Long-term methamphetamine use can have serious and lasting effects on the brain. Here are some of the long-term meth effects on the brain:
- Cognitive impairment. Methamphetamine use can lead to long-term cognitive impairment, including problems with memory, attention, and decision-making. These cognitive deficits can persist even after the user has stopped using the drug.
- Mood disorders. Meth use can increase the risk of developing mood disorders such as depression, anxiety, and psychosis. These conditions can persist even after the user has stopped using the drug.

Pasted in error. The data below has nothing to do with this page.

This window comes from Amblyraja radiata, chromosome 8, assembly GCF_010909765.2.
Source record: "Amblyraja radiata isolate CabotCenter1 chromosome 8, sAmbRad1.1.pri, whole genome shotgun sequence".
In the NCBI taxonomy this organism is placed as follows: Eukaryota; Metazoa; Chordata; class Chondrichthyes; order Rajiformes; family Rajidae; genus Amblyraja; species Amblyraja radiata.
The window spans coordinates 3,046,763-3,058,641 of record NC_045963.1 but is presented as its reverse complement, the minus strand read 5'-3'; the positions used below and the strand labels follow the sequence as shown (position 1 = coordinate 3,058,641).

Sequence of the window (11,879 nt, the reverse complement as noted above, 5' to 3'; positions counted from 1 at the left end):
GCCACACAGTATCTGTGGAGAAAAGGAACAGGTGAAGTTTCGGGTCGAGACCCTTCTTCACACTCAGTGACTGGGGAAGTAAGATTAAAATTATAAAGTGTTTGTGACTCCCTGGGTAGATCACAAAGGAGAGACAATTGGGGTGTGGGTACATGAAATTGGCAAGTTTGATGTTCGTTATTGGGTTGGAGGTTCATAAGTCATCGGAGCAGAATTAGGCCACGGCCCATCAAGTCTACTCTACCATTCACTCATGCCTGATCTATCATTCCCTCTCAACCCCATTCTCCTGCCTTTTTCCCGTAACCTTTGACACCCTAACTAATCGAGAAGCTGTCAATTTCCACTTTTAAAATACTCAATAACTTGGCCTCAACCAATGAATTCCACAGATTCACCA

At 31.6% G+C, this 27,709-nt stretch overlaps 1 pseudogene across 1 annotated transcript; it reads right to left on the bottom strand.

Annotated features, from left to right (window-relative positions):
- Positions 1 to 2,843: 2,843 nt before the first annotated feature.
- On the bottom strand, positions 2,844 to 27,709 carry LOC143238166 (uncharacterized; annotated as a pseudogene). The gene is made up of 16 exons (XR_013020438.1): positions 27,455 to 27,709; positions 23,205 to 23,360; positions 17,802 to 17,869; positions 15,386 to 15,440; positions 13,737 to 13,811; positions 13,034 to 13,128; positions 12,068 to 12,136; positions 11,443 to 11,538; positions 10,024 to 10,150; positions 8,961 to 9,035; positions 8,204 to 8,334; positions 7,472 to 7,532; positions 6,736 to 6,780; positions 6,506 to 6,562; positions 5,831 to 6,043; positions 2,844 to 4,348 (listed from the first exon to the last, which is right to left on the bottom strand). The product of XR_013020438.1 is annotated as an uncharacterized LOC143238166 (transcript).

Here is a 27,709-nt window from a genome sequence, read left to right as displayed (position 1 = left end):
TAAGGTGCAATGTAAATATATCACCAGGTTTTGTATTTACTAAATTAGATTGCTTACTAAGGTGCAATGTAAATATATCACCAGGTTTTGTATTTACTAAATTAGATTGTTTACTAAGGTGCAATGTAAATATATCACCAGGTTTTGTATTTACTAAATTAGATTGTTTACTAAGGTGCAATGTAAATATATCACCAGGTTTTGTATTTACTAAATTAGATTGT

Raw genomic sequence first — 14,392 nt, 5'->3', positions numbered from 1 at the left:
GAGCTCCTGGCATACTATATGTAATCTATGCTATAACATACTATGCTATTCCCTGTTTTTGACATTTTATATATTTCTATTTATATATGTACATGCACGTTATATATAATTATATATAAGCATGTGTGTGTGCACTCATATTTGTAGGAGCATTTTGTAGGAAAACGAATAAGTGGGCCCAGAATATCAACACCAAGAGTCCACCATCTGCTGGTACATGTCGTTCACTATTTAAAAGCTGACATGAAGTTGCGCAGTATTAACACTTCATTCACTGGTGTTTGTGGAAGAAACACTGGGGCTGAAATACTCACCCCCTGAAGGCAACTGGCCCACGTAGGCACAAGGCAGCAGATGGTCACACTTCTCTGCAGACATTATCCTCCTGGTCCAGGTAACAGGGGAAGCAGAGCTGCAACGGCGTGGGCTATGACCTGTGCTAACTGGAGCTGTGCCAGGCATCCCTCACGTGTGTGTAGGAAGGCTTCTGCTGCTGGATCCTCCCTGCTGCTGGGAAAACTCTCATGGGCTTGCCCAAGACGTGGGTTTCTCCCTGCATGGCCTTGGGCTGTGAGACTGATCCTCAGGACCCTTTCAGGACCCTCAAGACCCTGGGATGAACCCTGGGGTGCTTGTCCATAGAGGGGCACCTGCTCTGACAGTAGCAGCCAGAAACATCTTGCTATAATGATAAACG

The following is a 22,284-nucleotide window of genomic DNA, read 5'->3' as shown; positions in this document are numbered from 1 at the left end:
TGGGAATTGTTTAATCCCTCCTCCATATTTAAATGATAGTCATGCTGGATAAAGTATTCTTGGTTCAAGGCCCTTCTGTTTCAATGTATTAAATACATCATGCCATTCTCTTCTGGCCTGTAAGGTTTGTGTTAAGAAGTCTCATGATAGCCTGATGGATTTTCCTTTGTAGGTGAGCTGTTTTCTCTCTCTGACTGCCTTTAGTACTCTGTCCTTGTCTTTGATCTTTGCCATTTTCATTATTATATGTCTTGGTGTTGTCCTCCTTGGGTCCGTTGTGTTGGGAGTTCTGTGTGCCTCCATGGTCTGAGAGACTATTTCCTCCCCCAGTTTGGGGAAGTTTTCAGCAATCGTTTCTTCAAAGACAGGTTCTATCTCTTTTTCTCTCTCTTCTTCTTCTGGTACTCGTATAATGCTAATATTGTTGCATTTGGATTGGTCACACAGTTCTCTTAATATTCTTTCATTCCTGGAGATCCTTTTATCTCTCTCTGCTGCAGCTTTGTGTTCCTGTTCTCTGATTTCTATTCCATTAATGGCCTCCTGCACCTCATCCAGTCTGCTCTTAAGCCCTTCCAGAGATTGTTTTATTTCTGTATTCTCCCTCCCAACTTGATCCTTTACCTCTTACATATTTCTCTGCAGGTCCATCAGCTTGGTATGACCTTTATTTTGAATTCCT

- Structural changes. Meth use can cause structural changes in the brain, including a reduction in the size of the hippocampus, which is involved in memory formation and learning. Meth use can also lead to damage in the striatum, which is involved in motor control and reward processing.
- Increased risk of stroke. Meth use can increase the risk of stroke, particularly in young people. This is due to the drug’s effects on blood pressure and blood vessel function.
- Increased risk of Parkinson’s disease. Meth use has been associated with an increased risk of developing Parkinson’s disease, a neurodegenerative disorder that affects movement and coordination.
Overall, the meth long term brain effects can be severe and lasting, with potentially permanent cognitive and neurological deficits of your brain on meth. It is important to seek treatment for meth addiction as soon as possible to prevent further damage to the brain and nervous system.
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Meth Addiction Treatment